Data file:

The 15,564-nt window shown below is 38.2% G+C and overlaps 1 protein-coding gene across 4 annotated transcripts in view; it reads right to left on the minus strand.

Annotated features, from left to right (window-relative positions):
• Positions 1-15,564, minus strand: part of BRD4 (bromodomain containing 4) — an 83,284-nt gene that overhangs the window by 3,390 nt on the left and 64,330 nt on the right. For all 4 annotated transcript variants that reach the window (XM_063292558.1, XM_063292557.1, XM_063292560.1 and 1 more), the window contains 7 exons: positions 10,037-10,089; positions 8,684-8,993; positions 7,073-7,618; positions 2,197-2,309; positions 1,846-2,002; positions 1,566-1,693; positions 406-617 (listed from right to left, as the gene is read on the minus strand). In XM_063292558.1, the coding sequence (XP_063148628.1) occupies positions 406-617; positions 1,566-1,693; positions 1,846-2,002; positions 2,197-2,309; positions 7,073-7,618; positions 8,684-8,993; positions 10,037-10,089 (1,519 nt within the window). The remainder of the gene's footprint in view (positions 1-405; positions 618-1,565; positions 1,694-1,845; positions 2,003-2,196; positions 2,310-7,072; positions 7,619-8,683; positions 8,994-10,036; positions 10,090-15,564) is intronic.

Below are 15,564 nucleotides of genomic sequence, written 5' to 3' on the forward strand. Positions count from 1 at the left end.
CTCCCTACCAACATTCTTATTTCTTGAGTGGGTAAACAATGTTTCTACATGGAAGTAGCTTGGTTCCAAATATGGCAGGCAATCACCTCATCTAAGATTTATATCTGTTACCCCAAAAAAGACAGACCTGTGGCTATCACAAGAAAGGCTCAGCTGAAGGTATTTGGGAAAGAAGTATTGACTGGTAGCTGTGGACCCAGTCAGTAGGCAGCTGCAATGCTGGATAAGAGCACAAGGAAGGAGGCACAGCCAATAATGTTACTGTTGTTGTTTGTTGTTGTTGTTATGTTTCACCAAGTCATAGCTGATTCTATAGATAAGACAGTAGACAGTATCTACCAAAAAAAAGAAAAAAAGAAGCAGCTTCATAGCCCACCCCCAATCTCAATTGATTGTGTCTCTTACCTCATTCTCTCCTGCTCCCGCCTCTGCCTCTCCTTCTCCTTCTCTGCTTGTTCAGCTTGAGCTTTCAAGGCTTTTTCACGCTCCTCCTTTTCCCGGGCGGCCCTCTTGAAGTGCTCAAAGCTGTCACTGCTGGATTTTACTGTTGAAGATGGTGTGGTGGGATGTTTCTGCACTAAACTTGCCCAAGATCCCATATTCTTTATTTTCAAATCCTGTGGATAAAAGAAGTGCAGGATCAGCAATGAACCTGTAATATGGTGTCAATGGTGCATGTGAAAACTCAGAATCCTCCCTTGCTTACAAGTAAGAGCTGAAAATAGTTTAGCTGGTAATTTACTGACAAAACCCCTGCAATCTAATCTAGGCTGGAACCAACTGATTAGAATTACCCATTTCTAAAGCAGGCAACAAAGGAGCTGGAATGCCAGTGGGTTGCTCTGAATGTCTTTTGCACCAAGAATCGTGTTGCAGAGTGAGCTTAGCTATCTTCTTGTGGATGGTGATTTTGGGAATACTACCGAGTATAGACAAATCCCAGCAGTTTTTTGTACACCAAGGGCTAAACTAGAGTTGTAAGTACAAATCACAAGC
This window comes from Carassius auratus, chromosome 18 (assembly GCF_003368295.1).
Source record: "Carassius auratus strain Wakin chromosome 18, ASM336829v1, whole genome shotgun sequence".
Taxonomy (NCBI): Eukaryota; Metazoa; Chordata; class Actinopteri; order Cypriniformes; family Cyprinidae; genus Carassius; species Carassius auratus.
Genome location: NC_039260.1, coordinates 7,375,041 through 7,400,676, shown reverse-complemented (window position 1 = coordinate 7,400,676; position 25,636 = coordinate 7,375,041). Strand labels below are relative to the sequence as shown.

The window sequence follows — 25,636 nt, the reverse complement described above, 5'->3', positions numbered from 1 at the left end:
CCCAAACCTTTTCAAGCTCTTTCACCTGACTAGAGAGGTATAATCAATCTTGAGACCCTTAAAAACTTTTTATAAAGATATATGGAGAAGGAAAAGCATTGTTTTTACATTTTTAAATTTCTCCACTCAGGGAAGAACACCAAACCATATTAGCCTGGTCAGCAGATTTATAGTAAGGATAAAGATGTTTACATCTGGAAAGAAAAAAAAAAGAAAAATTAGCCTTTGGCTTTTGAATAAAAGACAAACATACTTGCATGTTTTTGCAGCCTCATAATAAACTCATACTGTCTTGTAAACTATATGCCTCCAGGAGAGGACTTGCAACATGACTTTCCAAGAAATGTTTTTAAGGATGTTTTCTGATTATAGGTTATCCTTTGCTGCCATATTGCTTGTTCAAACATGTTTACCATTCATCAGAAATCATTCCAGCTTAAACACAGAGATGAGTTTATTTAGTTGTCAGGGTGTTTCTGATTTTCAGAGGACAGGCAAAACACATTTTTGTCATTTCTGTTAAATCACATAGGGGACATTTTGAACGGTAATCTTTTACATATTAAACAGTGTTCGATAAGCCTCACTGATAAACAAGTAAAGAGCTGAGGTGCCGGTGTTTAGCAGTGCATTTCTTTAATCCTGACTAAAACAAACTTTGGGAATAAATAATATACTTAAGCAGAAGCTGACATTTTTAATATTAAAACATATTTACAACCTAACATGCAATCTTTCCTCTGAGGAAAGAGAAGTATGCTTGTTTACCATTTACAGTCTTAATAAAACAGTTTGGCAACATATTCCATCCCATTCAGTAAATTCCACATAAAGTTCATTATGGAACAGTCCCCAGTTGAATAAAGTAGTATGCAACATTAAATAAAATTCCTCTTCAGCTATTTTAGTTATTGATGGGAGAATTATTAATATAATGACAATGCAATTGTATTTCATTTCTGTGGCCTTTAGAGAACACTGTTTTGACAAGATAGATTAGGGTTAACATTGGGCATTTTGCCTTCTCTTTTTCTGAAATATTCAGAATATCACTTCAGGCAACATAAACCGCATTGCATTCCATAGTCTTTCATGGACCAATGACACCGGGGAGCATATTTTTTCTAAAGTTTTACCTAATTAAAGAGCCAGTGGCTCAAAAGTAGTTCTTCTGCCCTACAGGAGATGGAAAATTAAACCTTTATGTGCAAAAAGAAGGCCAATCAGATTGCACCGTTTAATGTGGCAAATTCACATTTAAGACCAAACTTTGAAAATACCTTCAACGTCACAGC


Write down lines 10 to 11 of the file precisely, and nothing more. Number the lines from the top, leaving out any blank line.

The window sequence follows — 25,636 nt, the reverse complement described above, 5'->3', positions numbered from 1 at the left end:
CCCAAACCTTTTCAAGCTCTTTCACCTGACTAGAGAGGTATAATCAATCTTGAGACCCTTAAAAACTTTTTATAAAGATATATGGAGAAGGAAAAGCATTGTTTTTACATTTTTAAATTTCTCCACTCAGGGAAGAACACCAAACCATATTAGCCTGGTCAGCAGATTTATAGTAAGGATAAAGATGTTTACATCTGGAAAGAAAAAAAAAAGAAAAATTAGCCTTTGGCTTTTGAATAAAAGACAAACATACTTGCATGTTTTTGCAGCCTCATAATAAACTCATACTGTCTTGTAAACTATATGCCTCCAGGAGAGGACTTGCAACATGACTTTCCAAGAAATGTTTTTAAGGATGTTTTCTGATTATAGGTTATCCTTTGCTGCCATATTGCTTGTTCAAACATGTTTACCATTCATCAGAAATCATTCCAGCTTAAACACAGAGATGAGTTTATTTAGTTGTCAGGGTGTTTCTGATTTTCAGAGGACAGGCAAAACACATTTTTGTCATTTCTGTTAAATCACATAGGGGACATTTTGAACGGTAATCTTTTACATATTAAACAGTGTTCGATAAGCCTCACTGATAAACAAGTAAAGAGCTGAGGTGCCGGTGTTTAGCAGTGCATTTCTTTAATCCTGACTAAAACAAACTTTGGGAATAAATAATATACTTAAGCAGAAGCTGACATTTTTAATATTAAAACATATTTACAACCTAACATGCAATCTTTCCTCTGAGGAAAGAGAAGTATGCTTGTTTACCATTTACAGTCTTAATAAAACAGTTTGGCAACATATTCCATCCCATTCAGTAAATTCCACATAAAGTTCATTATGGAACAGTCCCCAGTTGAATAAAGTAGTATGCAACATTAAATAAAATTCCTCTTCAGCTATTTTAGTTATTGATGGGAGAATTATTAATATAATGACAATGCAATTGTATTTCATTTCTGTGGCCTTTAGAGAACACTGTTTTGACAAGATAGATTAGGGTTAACATTGGGCATTTTGCCTTCTCTTTTTCTGAAATATTCAGAATATCACTTCAGGCAACATAAACCGCATTGCATTCCATAGTCTTTCATGGACCAATGACACCGGGGAGCATATTTTTTCTAAAGTTTTACCTAATTAAAGAGCCAGTGGCTCAAAAGTAGTTCTTCTGCCCTACAGGAGATGGAAAATTAAACCTTTATGTGCAAAAAGAAGGCCAATCAGATTGCACCGTTTAATGTGGCAAATTCACATTTAAGACCAAACTTTGAAAATACCTTCAACGTCACAGC